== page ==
Genre: Fantasy, Adventure, Romance, Fiction
Book Jacket Synopsis: “When Sam met Grace, he was a wolf and she was a girl. Eventually he found a way to become a boy, and their love moved from a curious distance to the intense closeness of shared lives. That should have been the end of their story. But Grace was not meant to stay human. Now she is the wolf. And the wolves of Mercy Falls are about to be killed in one final, spectacular hunt. Sam would do anything for Grace. But can one boy and one love really change a hostile, predatory world? the past, the present, and the future are about to collide in one pure moment – a moment of death or life, farewell or forever.”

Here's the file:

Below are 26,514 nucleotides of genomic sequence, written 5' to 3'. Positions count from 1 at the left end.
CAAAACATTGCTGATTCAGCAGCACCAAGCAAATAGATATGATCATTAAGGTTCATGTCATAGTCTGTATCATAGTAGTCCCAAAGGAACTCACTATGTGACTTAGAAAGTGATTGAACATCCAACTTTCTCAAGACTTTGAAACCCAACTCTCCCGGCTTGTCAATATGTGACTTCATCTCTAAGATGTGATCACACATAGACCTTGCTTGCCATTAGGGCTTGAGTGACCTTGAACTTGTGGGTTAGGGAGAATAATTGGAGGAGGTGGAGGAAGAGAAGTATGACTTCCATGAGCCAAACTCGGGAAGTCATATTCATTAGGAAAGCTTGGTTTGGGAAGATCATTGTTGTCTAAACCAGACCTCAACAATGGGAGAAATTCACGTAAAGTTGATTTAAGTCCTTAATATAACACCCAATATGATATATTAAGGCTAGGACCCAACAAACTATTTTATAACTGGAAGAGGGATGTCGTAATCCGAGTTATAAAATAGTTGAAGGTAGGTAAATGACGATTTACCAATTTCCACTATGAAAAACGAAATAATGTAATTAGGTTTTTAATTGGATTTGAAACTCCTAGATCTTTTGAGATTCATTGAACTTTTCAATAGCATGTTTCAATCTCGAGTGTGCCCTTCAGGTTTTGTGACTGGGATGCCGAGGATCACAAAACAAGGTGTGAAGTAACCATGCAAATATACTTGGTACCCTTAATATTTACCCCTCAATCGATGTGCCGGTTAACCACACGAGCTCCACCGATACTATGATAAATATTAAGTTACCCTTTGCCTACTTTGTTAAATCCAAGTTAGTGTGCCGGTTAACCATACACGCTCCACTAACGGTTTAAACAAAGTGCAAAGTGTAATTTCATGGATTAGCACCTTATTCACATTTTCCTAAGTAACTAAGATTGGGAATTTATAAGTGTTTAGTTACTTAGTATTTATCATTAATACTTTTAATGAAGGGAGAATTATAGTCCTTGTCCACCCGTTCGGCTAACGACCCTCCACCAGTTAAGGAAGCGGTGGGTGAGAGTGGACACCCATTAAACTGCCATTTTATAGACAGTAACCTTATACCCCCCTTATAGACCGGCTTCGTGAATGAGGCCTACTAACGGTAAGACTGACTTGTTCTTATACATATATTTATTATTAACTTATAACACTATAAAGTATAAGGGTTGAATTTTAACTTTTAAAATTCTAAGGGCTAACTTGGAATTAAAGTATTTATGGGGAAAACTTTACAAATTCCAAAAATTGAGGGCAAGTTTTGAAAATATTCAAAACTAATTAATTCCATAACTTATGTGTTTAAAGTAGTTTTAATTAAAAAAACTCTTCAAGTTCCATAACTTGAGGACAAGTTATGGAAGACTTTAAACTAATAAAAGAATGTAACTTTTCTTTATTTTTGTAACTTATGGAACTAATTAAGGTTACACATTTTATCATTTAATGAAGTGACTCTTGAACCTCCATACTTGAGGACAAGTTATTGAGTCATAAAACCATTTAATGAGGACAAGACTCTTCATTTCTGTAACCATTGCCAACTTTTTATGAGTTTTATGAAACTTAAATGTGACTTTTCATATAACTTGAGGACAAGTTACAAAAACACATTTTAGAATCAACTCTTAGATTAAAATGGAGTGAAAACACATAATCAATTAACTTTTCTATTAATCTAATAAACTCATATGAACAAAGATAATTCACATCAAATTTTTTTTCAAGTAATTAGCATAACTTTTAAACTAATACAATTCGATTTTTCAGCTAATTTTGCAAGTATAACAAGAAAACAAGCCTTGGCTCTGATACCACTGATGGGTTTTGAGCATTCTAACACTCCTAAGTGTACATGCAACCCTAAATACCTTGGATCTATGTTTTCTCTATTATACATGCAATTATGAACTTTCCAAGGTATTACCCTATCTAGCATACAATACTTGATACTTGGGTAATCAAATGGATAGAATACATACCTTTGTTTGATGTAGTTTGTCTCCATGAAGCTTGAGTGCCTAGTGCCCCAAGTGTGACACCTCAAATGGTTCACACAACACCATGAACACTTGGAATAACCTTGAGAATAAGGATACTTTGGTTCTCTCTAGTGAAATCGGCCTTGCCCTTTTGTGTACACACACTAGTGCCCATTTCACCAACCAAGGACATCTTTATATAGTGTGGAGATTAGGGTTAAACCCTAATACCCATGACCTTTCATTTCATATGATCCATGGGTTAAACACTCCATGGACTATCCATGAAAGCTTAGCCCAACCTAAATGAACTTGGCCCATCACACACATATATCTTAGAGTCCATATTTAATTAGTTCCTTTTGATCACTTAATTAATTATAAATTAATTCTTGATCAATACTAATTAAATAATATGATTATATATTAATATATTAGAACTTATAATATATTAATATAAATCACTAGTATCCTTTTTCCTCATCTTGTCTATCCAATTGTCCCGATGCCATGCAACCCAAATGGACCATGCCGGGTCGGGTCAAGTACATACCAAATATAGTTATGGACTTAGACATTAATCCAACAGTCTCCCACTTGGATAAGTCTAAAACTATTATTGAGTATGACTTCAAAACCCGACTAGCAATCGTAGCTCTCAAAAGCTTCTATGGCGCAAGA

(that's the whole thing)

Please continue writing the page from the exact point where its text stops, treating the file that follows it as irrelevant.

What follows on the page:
Review: Before diving into my thoughts on Forever, I have to tell a story. It is largely a story of personal failure, but I think it is relevant given that it ties closely to my feelings about Forever and the Wolves of Mercy Falls series in general. When I was in high school, I was lucky enough to be allowed to bring my best friend on our family vacation to Florida. As we intended to spend lots of time relaxing on the beach, we both brought plenty of books to read. I was halfway through Les Miserables, and she had brought, among other things, an advanced copy of the book Shiver by Maggie Stiefvater. I finished Les Miserables on the trip and, while I really enjoyed the book, was desperate for an easy, somewhat vapid read. Shiver, a book about werewolves and teen drama, sounded like the perfect remedy. After reading the novel, we both agreed that it was surprisingly good. Over subsequent years, I noticed that Stiefvater published additional books in the series, but never felt a need to actually see how the story progressed. Fast forward to this time last year, when I discovered The Raven Boys series and Stiefvater’s standalone novel, The Scorpio Races. I was hooked, a complete and utter Maggie Stiefvater fan. And for that reason, I decided it was finally time to read the full Wolves of Mercy Falls series. Here’s where the failure part comes in. I went to the local library and noticed that three Wolves of Mercy Falls books were conveniently in stock. I checked them all out and decided that I would reread Shiver, since it had been over three years since my first reading. However, when I got home I realized that I did not in fact have Shiver, but had instead picked up Linger, Forever, and Sinner (the somewhat standalone fourth book, which does not focus on Grace and Sam). Despite this setback, I decided that I remembered enough of Shiver to pick up with the second book. For reasons I can’t explain, I quickly started reading Forever. References to certain events and characters confused me, but I pushed onward, telling myself that the source of confusion was simply the years that had passed since I first read Shiver. It wasn’t until I had read approximately 300 out of 386 pages that I realized Forever was the third book in the series, not the second. Despite having the true second book, Linger, waiting patiently on my shelf, I had blindly plodded forward and read the wrong book. With less than a quarter of Forever remaining, I decided to embrace my mistake and finish the novel. I tell you all of this now because I fully recognize that my ignorance of certain characters and plot events likely influenced my rating of this book. But at the same time, I think Forever failed in a few poignant ways that made it a not-so-great read. For example, Grace and Sam, the two main characters, were shockingly boring. This is saying something, given that Grace regularly and unexpectedly turns into a werewolf. They just feel very one-dimensional. I also found the reality of Sam’s storyline a bit off-putting: the entire town thinks he not only murdered Grace (because she has gone incognito since becoming a werewolf), but that he has raped and murdered Olivia as well. WHY AREN’T PEOPLE MORE BOTHERED BY THIS? Why isn’t Sam more bothered by this? There are some easy, simple steps he and his friends could take to start salvaging his reputation, but they don’t take them until the very end of the book. I just didn’t get it. I really liked Isabel as a character, which I remember also feeling in Shiver, but I didn’t quite know what to make of Cole. Overall, I think Forever suffered from a lack of development in both the main characters and the plot. I love Maggie Stiefvater, but I also believe that her later works are better than the Wolves of Mercy Falls series.